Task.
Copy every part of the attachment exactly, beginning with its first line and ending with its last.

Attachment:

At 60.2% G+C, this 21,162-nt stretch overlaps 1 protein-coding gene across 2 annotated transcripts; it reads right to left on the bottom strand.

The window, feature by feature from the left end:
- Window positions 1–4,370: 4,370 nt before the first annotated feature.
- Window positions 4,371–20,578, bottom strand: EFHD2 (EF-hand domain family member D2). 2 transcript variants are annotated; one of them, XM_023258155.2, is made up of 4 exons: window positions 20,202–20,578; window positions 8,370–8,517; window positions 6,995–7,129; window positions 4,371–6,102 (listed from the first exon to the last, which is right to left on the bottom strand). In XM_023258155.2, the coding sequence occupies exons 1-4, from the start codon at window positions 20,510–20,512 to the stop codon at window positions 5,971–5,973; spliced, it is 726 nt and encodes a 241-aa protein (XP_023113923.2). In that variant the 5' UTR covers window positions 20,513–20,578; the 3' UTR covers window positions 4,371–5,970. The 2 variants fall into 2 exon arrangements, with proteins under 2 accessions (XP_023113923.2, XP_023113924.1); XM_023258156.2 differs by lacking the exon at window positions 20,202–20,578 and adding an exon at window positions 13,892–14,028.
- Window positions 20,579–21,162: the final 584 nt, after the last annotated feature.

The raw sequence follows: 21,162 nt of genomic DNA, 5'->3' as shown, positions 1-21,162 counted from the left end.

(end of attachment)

At 60.2% G+C, this 21,162-nt stretch overlaps 1 protein-coding gene across 2 annotated transcripts; it reads right to left on the bottom strand.

The window, feature by feature from the left end:
- Window positions 1–4,370: 4,370 nt before the first annotated feature.
- Window positions 4,371–20,578, bottom strand: EFHD2 (EF-hand domain family member D2). 2 transcript variants are annotated; one of them, XM_023258155.2, is made up of 4 exons: window positions 20,202–20,578; window positions 8,370–8,517; window positions 6,995–7,129; window positions 4,371–6,102 (listed from the first exon to the last, which is right to left on the bottom strand). In XM_023258155.2, the coding sequence occupies exons 1-4, from the start codon at window positions 20,510–20,512 to the stop codon at window positions 5,971–5,973; spliced, it is 726 nt and encodes a 241-aa protein (XP_023113923.2). In that variant the 5' UTR covers window positions 20,513–20,578; the 3' UTR covers window positions 4,371–5,970. The 2 variants fall into 2 exon arrangements, with proteins under 2 accessions (XP_023113923.2, XP_023113924.1); XM_023258156.2 differs by lacking the exon at window positions 20,202–20,578 and adding an exon at window positions 13,892–14,028.
- Window positions 20,579–21,162: the final 584 nt, after the last annotated feature.

The raw sequence follows: 21,162 nt of genomic DNA, 5'->3' as shown, positions 1-21,162 counted from the left end.